This is a great idea – it is disappointing there is negative publicity from people who are quite happy to buy pre-packed intensively farmed meat from supermarkets but object to such well reared animals kept in a high welfare standard environment. My children fully understand where meat comes from, there is little point in pretending it magically finds its way onto Tesco shelves. Rest assured that the vast majority of people support your efforts and motives in educating the next generation, I wish our primary school leadership had the initiative to embark on this kind of project.

      • Keith Ideson says:

        I totally agree with you Peter, looking at the photos your welfare for the pigs is second to none. Given the facts about food production then the children are then in a position to choose wether to eat meat or not but wrapping them in cotton wool does them ultimately no favours.

      • John R Walker says:

        ‘These boards also encourage people to greatly reduce their meat intake.’

        Why? There is no scientific basis for this. Our digestive system is omnivorous and our choice of food should be our own. The benefits of meat consumption should be equally prominent – this is a necessary component of a balanced education. I totally approve of the school farm, the bees, etc. but your statement makes me wonder if the facility is being used for balanced education or indoctrination?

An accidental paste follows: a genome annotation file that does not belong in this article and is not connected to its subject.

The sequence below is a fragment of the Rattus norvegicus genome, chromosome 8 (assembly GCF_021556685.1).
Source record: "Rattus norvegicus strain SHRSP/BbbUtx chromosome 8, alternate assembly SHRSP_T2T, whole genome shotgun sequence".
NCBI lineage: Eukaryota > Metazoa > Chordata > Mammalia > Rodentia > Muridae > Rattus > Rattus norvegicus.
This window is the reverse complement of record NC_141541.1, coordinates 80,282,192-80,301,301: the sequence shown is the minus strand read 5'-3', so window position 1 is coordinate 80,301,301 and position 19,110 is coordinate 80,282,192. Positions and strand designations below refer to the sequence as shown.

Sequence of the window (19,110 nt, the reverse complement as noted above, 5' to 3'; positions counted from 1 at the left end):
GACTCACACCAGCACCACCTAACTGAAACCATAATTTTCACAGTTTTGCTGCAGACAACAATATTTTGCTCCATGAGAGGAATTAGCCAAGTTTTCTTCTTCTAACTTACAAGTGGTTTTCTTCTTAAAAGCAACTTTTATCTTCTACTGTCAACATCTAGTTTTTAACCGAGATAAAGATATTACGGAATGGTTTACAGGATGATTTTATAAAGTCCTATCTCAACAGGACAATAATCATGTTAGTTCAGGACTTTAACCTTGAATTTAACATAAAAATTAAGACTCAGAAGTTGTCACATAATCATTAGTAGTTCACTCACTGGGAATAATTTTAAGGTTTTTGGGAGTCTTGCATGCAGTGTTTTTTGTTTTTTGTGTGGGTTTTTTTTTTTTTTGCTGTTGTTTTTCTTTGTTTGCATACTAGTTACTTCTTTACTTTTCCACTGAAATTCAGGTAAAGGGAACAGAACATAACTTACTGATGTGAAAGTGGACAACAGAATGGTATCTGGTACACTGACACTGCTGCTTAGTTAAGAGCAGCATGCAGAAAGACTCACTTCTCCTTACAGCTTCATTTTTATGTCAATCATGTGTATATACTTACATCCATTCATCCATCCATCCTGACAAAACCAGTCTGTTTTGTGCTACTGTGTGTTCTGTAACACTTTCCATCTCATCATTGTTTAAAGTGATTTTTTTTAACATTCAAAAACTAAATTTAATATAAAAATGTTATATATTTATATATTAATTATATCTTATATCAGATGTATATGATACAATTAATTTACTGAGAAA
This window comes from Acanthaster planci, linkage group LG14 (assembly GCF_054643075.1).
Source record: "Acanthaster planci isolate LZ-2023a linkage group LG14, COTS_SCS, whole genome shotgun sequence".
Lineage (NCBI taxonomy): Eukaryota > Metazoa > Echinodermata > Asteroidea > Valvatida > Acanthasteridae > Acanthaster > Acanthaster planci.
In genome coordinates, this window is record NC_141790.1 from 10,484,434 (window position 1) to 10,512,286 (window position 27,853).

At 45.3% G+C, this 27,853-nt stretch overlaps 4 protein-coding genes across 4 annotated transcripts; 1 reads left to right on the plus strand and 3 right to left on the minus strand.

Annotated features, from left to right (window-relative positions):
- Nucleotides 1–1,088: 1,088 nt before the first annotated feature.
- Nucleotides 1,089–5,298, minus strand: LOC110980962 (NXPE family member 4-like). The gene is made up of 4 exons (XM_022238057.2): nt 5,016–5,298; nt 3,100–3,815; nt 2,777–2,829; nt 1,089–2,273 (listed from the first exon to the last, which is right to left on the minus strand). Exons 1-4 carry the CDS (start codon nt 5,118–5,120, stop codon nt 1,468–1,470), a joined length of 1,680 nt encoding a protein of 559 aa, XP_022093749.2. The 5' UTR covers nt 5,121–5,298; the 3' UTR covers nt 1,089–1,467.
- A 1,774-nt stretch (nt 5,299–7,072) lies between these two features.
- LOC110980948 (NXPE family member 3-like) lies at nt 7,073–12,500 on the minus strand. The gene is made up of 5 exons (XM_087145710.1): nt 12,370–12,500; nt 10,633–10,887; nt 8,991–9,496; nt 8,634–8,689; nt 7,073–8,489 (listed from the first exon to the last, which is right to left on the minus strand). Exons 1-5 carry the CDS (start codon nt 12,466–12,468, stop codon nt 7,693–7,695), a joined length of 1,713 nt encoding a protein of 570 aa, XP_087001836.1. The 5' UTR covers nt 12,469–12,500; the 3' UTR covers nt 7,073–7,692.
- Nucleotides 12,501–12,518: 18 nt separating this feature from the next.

• Martha says:

    What will the children be learning, exactly? Propaganda about how nicely animals are treated before their throats are slit? How about you show them the full spectrum, including how animals are killed. If it’s too graphic to show children, perhaps we shouldn’t be giving suffering to them on plates.

  • Cintia Yankelevich says:

    I just read the article on line about the school’s intention to ‘send to slaughter ‘ the two pigs, most likely to have names, that you keep in the school grounds as part of an ongoing education programme so children can learn where their food comes from….As a vegan myself, you might imagine, this is really very bad news! The programne on channel 4 last week, Food Unwrapped, was on Veganism, without even getting into Animal Cruelty, it is already official that Agriculture and the meat industry are responsible for the mayority of the polution